UCI confirms WorldTour relegation-promotion rules will be enforced
Cycling governing body knocks back suggestions it will backtrack on its plans to award the next round of WorldTour licenses based on team rankings.
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QUEBEC, Canada (VN) — Cycling’s governing body confirmed Friday it will enforce its controversial relegation-promotion system for the next round of WorldTour licenses.
Despite rumors that the UCI was considering widening the WorldTour from 18 to 20 teams for 2023 and thus negate the risk of relegation for some teams, the governing body said Friday it will move forward with its ranking system it introduced in 2018.
“Contrary to recent public reporting, no decision to modify the rules in force has been taken,” a UCI statement read Friday.
“The UCI License Commission is charged with awarding UCI WorldTour licenses on the basis of the rules in force,” the UCI said. “The procedure will take place in November, and the UCI points acquired up until 18 October will be taken into account for the sporting criterion.”
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The blueprint to issue 18 WorldTour licenses is based in part on end-of-season points rankings taken during the past three seasons continues to roil the elite men’s peloton.
Teams on the bubble are refusing to let some of their top riders to attend the upcoming world championships in Australia because they want those riders to chase UCI points in other races.
Some are also warning that teams could shutter if they lose WorldTour status.
Right now, there are about a half dozen teams facing possible relegation. With little more than one month of racing left, teams are scrambling to secure points in order to save their spot in the WorldTour league.
There were also suggestions that teams on the relegation bubble could legally challenge the UCI points system, but the UCI statement reveals the cycling governing body is firmly sticking to its plans.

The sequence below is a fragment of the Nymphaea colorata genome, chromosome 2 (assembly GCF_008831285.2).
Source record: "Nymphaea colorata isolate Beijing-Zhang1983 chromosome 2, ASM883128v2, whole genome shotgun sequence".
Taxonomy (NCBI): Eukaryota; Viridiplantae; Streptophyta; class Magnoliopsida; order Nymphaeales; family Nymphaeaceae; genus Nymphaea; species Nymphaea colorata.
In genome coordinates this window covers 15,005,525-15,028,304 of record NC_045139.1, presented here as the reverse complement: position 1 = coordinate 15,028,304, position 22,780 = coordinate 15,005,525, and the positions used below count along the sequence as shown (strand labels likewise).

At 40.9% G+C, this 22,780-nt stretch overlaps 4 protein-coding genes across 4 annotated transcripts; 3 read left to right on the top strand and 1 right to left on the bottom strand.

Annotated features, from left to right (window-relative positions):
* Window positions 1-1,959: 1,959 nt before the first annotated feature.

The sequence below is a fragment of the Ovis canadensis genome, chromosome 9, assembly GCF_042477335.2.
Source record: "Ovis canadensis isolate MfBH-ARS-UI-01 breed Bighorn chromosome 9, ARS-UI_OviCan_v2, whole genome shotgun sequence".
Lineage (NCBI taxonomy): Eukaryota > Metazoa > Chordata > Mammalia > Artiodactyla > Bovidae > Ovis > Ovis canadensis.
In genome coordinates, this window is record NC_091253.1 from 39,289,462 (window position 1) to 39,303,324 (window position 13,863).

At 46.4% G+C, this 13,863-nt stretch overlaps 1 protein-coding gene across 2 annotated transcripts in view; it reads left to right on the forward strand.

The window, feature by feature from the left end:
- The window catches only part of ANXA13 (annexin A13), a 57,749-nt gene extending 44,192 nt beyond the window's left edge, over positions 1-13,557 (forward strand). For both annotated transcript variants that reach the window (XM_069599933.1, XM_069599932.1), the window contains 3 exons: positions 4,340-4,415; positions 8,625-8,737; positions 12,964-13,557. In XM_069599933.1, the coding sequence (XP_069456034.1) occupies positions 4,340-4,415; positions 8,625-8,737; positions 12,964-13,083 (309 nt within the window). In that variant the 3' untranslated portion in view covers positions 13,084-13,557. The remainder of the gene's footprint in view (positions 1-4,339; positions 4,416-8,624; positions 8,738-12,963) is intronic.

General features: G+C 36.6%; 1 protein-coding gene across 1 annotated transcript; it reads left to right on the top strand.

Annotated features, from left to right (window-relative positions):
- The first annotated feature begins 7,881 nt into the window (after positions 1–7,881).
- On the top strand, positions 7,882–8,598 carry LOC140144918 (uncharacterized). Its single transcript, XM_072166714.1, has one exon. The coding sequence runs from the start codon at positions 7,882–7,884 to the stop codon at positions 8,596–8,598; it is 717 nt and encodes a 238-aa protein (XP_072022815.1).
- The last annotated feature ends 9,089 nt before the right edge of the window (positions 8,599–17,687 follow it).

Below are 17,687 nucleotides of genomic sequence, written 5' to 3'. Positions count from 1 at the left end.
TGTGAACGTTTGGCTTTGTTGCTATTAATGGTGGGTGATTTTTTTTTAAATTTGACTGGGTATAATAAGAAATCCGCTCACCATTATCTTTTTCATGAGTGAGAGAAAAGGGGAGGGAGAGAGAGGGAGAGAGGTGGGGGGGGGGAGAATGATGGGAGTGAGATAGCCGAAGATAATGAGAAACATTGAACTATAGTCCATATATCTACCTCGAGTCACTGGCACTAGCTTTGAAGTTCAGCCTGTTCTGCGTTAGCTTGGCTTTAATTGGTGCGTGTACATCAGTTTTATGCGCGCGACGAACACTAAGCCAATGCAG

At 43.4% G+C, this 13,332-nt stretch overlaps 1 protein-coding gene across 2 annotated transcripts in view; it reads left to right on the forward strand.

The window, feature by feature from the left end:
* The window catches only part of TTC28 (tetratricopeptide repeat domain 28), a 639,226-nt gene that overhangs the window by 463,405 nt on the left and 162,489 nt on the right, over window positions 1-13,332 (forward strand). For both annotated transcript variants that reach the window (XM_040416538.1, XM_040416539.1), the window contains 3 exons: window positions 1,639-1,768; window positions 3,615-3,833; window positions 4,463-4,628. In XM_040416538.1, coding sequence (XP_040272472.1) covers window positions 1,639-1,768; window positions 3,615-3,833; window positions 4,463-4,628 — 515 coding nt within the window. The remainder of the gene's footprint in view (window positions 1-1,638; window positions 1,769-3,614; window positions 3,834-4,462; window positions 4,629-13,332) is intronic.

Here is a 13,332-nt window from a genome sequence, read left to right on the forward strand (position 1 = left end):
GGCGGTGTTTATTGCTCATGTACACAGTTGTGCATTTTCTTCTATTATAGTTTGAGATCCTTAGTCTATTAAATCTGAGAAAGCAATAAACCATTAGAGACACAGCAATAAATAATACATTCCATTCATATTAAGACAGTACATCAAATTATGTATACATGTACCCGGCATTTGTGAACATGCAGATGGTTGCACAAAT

Here is the full UCI statement:
The Union Cycliste Internationale (UCI) considers it essential that the process for awarding UCI WorldTour licenses remain fair and clear for all teams involved.
The UCI issues a reminder that for this, the Professional Cycling Council (PCC) had decided in Innsbruck in September 2018 to apply a sporting criterion for the allocation of UCI WorldTour licenses based on the number of points accumulated annually in the UCI World Ranking by each candidate team (UCI WorldTeam or UCI ProTeam) over a period of three years.
At the same time, the PCC had decided that 18 UCI WorldTour licenses would be awarded for the 2023-2025 period.
These decisions were taken unanimously by the PCC – which includes representatives of the AIGCP (teams), the CPA (riders) and the AIOCC (organizers) as well as the UCI – following a long and in-depth consultation with the different stakeholders.
The current regulation came into force on 1st January 2020 for a first cycle of three years (until the end of 2022).
Moreover, at its meeting of December 2020, the PCC confirmed that after an evaluation of the number of events organized during the 2020 season impacted by the COVID-19 pandemic, the points obtained during that season would be counted in the calculation of the sporting criterion for the period 2020-2022 and that 2020 would therefore be considered the first year of the ranking according to the sporting criterion.
Contrary to recent public reporting, no decision to modify the rules in force has been taken.
The UCI Licence Commission is charged with awarding UCI WorldTour licenses on the basis of the rules in force. The procedure will take place in November, and the UCI points acquired up until 18 October will be taken into account for the sporting criterion.